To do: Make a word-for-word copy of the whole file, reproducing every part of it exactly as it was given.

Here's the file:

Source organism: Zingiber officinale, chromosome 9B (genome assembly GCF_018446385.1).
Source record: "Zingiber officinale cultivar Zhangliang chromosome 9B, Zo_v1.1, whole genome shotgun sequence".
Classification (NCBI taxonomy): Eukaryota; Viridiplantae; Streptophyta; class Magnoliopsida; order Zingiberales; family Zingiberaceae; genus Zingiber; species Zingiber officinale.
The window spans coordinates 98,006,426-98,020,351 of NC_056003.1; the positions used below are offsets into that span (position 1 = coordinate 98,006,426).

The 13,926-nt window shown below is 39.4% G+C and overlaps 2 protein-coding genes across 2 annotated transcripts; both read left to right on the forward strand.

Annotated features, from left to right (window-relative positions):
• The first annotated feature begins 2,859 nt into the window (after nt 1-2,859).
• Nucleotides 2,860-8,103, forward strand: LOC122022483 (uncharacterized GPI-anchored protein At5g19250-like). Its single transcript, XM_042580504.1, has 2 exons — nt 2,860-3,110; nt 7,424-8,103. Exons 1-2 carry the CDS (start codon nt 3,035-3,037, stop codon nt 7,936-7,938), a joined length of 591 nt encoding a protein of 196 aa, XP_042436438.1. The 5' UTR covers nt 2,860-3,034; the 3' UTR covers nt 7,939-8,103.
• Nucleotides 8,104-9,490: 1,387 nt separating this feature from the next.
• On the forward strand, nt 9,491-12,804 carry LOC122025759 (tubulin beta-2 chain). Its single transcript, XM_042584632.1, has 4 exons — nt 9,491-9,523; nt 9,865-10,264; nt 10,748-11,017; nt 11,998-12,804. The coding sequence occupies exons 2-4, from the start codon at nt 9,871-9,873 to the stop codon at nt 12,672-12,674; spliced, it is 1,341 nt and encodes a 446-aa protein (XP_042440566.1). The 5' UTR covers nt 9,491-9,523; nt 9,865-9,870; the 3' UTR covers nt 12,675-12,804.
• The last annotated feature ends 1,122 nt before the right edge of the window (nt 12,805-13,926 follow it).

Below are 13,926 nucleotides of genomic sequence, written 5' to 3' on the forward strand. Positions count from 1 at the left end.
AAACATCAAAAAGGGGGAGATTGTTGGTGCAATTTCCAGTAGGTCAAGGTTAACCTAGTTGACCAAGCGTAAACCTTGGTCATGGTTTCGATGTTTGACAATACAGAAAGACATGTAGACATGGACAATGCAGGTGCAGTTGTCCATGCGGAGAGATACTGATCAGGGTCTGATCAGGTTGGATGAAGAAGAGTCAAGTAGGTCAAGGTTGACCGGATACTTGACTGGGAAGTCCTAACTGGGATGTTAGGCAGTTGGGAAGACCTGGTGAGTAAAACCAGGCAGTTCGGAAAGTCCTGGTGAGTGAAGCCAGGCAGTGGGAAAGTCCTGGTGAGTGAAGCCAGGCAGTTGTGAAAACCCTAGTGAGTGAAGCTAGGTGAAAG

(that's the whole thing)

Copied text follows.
Source organism: Zingiber officinale, chromosome 9B (genome assembly GCF_018446385.1).
Source record: "Zingiber officinale cultivar Zhangliang chromosome 9B, Zo_v1.1, whole genome shotgun sequence".
Classification (NCBI taxonomy): Eukaryota; Viridiplantae; Streptophyta; class Magnoliopsida; order Zingiberales; family Zingiberaceae; genus Zingiber; species Zingiber officinale.
The window spans coordinates 98,006,426-98,020,351 of NC_056003.1; the positions used below are offsets into that span (position 1 = coordinate 98,006,426).

The 13,926-nt window shown below is 39.4% G+C and overlaps 2 protein-coding genes across 2 annotated transcripts; both read left to right on the forward strand.

Annotated features, from left to right (window-relative positions):
• The first annotated feature begins 2,859 nt into the window (after nt 1-2,859).
• Nucleotides 2,860-8,103, forward strand: LOC122022483 (uncharacterized GPI-anchored protein At5g19250-like). Its single transcript, XM_042580504.1, has 2 exons — nt 2,860-3,110; nt 7,424-8,103. Exons 1-2 carry the CDS (start codon nt 3,035-3,037, stop codon nt 7,936-7,938), a joined length of 591 nt encoding a protein of 196 aa, XP_042436438.1. The 5' UTR covers nt 2,860-3,034; the 3' UTR covers nt 7,939-8,103.
• Nucleotides 8,104-9,490: 1,387 nt separating this feature from the next.
• On the forward strand, nt 9,491-12,804 carry LOC122025759 (tubulin beta-2 chain). Its single transcript, XM_042584632.1, has 4 exons — nt 9,491-9,523; nt 9,865-10,264; nt 10,748-11,017; nt 11,998-12,804. The coding sequence occupies exons 2-4, from the start codon at nt 9,871-9,873 to the stop codon at nt 12,672-12,674; spliced, it is 1,341 nt and encodes a 446-aa protein (XP_042440566.1). The 5' UTR covers nt 9,491-9,523; nt 9,865-9,870; the 3' UTR covers nt 12,675-12,804.
• The last annotated feature ends 1,122 nt before the right edge of the window (nt 12,805-13,926 follow it).

Below are 13,926 nucleotides of genomic sequence, written 5' to 3' on the forward strand. Positions count from 1 at the left end.
AAACATCAAAAAGGGGGAGATTGTTGGTGCAATTTCCAGTAGGTCAAGGTTAACCTAGTTGACCAAGCGTAAACCTTGGTCATGGTTTCGATGTTTGACAATACAGAAAGACATGTAGACATGGACAATGCAGGTGCAGTTGTCCATGCGGAGAGATACTGATCAGGGTCTGATCAGGTTGGATGAAGAAGAGTCAAGTAGGTCAAGGTTGACCGGATACTTGACTGGGAAGTCCTAACTGGGATGTTAGGCAGTTGGGAAGACCTGGTGAGTAAAACCAGGCAGTTCGGAAAGTCCTGGTGAGTGAAGCCAGGCAGTGGGAAAGTCCTGGTGAGTGAAGCCAGGCAGTTGTGAAAACCCTAGTGAGTGAAGCTAGGTGAAAG